3. Listening to Tileah I was provoked to contemplate my own use of language when working with clients. I enjoy the narrative model of practice and I am aware that for some there is definitely stigma attached to the process of counselling or therapy. I have only had one experience of working with an Indigenous person as a client and I will be sure to look at my use of language. I like the idea of it just being a yarn, it takes the pressure and onus off of the client to do something.

  4. Hello:

    This is Andrea from Toronto.

    I found particularly helpful the discussion in the FAQ around the use of metaphors of conflict and combat. I expect to be working in healthcare settings with critically ill patients and their loved ones (mostly children and parents), and I anticipate hearing them use these kinds of combative metaphors during our conversations. I also anticipate meeting many people who are mentally, emotionally, and physically exhausted from “fighting” these problems. I appreciated the comments in the FAQ about combative metaphors, and the suggestions around exploring other kinds of metaphors which may be less conflict-laden and draining on their emotional resources. Thanks again for making this material available!

  5. I have started to use collaboration with clients when I am asked to write a report. I ask clients what they see as the areas of change and challenge of which they want others to be aware. I also at times share my report with the client first to be sure it accurately reflects their experience. In this way they are both acknowledging their ongoing journey and being acknowledged for the work they have done.

  6. Mike here, in London. I too was interested in “We were unwittingly adjusting people to poverty or other forms of injustice by addressing their symptoms, without affecting broader social and structural change.” It’s a really difficult question. I was involved for about 10 years in working with people suffering from homelessness. Sue Mann’s story really rang true for me. One thing I was involved in was a choir for marginalised people, literally helping them find their voices. That, I felt, was useful, and collaborative. But I have always been suspicious of things like distributing left-over sandwiches to people sleeping rough on the street, as if that made it OK for them to be there as long as we give them some stale sandwiches. Or giving them tents or sleeping bags. What message does it send? Even though it may be well-meaning.

  7. Hi, I’m Mike. I work as a couples counsellor in London, England. My main training was 50% psychodynamic and 50% systemic. Narrative work was touched on briefly, for one module, and I am looking forward to learning more. Couples certainly do bring stories, often rather thin stories. “My partner is selfish.” Or “My partner had an affair”. Full stop. That’s all there is to know. Even in happy couples, people seem to get shaped into rather thin roles: this partner is the one who’s good with people, that partner is the one who’s good with money, this one cooks, that one drives. If the relationship ends, they may discover, actually *I* also can drive, cook, manage my money, make friends, I am a complete person.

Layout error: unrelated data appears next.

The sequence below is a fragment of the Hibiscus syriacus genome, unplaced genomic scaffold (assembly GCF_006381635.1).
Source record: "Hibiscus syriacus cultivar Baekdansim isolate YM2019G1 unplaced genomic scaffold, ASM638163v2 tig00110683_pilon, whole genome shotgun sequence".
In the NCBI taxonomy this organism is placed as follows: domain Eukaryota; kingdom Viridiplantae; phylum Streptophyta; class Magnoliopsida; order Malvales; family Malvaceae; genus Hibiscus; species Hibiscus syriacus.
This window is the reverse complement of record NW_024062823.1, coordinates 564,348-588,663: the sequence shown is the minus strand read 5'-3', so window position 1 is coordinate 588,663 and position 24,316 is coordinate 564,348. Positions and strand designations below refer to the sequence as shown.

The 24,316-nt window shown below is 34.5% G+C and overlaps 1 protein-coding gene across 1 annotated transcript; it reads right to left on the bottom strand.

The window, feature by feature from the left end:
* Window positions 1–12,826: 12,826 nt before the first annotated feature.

8. I think it will be an important part of my practice to investigate with clients which elements of our systems (social, cultural, political, economic) that are contributing to or mitigating their problems and suffering. I was particularly struck by the following sentence from the Just Therapy article: “We were unwittingly adjusting people to poverty or other forms of injustice by addressing their symptoms, without affecting broader social and structural change.” I think it is incumbent upon those of us in helping professions to work with the people we are helping to begin addressing the systemic issues that are contributing to (or creating) their problems. Otherwise, we may fall into this trap of “adjusting people to injustice.”

  9. Hello! My name is Andrea and I am a Masters student in a spiritual care program located in Toronto.

    After reviewing this chapter, I’m reflecting upon the question that was raised: “how do we respond to grief when that grief has been caused by injustice?” and thinking about it in the context of working with seriously ill children and their families in a hospital/hospice setting. Patients and families in that setting also face grief that has been caused by injustice (in the form of incurable illness), and I see how the narrative metaphor can be used to help those families begin to reclaim their own lives in the face of tremendous loss caused by uncontrollable circumstances. I can see how the Articles of the Narrative Therapy Charter of Story-Telling Rights would be tremendously helpful when working with patients and families as a framework for telling and receiving their stories about their lives and their problems.